Death toll rises to 24 in Pakistan shrine suicide bombing

Pakistani worshippers sit outside a shrine after a bomb blast in Jhal Magsi, about 400 kilometers (240 miles) east of Quetta, Pakistan, Thursday, Oct. 5, 2017. A suicide bomber struck a Shiite shrine packed with worshippers in a remote village in southwestern Pakistan on Thursday, killing many people and leaving at least 25 wounded, a provincial government spokesman and the police said. (AP Photo/Abdul Hameed)
Local residents examine the damage passenger van at the site of accident near Quetta, Pakistan, Saturday, Oct. 7, 2017. More then 12 people were killed and 20 others wounded when a passenger van collided head on with a bus on a highway near the provincial capital of Quetta, a spokesman for hospital said. (AP Photo/Arshad Butt)

QUETTA, Pakistan — The death toll from a suicide bombing at a Shiite shrine in the country's southwest increased to 24 after four victims died at a hospital overnight, police said Saturday.

A suicide bomber struck the shrine packed with worshippers in a remote village in Jhal Magsi district, about 400 kilometers (240 miles) east of Quetta in Baluchistan province on Thursday.

Senior police officer Mohammad Iqbal said that more than 20 victims were still receiving treatment, some with critical wounds.

The bomber detonated his explosives vest when he was stopped for a routine search by a police officer guarding the shrine. Five children, a woman and two police officers were among those killed.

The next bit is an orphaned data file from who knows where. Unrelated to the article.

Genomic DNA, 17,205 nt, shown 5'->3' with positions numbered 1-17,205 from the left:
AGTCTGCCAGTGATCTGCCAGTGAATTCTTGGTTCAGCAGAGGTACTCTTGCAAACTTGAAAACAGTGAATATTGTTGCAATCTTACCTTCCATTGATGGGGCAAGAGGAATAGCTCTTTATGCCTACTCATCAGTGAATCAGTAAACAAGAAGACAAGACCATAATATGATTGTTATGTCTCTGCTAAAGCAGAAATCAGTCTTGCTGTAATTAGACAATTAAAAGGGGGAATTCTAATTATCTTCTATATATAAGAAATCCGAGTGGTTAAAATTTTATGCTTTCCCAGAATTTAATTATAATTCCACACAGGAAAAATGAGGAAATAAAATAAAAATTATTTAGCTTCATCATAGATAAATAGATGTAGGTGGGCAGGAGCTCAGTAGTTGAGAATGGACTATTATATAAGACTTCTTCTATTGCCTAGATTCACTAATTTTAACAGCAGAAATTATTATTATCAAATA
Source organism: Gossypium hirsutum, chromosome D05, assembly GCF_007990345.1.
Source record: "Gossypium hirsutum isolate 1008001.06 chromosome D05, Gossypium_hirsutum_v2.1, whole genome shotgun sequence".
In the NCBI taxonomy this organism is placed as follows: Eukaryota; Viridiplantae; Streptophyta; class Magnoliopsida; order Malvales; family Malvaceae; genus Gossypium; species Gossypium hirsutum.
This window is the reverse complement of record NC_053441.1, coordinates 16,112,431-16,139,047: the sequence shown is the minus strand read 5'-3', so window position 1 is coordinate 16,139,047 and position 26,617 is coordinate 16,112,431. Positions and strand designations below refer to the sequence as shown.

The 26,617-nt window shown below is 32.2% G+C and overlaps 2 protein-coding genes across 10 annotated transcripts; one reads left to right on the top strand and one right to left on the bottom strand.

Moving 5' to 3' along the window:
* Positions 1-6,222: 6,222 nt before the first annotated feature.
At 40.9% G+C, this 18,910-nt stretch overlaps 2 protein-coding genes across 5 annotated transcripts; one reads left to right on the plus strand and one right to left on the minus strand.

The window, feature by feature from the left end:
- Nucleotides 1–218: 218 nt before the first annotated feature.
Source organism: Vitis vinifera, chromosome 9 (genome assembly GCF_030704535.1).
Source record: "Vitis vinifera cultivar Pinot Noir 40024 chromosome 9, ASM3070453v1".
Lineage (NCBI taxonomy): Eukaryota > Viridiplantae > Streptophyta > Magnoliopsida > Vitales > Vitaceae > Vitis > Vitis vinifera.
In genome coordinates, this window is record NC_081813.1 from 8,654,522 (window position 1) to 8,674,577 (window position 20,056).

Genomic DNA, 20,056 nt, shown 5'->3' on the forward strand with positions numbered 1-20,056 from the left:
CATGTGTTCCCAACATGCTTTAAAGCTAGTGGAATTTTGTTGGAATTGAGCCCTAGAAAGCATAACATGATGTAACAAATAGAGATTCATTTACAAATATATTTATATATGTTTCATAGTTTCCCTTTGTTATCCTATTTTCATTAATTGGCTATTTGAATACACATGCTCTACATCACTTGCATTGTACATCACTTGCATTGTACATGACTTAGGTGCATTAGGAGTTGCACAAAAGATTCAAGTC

The Islamic State group claimed responsibility for the attack. The IS has claimed responsibility for several past attacks in Baluchistan, which has been the scene of a low-level insurgency by Baluch nationalists and separatists demanding more autonomy and a greater share in the region's natural resources of oil and gas.

Sunni extremists and the IS perceive minority Shiites as apostates and have carried out many such attacks across the country.

At least 75 Shiites were killed in twin bombings at a market in Parachinar in the country's northwest In June this year. Lashkar-e-Jhangvi, a sectarian Sunni extremist group, claimed responsibility.

In February, an Islamic State group suicide bomber struck inside a famed Sufi shrine in southern Sindh province, killing 88 worshippes engaged in 'Dhamal,' a devotional dance.

Also on Saturday in Baluchistan, at least 13 people were killed and 20 others wounded when a passenger van collided head on with a bus on a highway near the provincial capital of Quetta.

Muqeem Baig, a spokesman for Quetta's main hospital, said victims were brought to the hospital from the accident site some 20 miles (32 kilometers) south of the city. Such accidents are common in Pakistan, where motorists often disregard traffic rules and safety standards.

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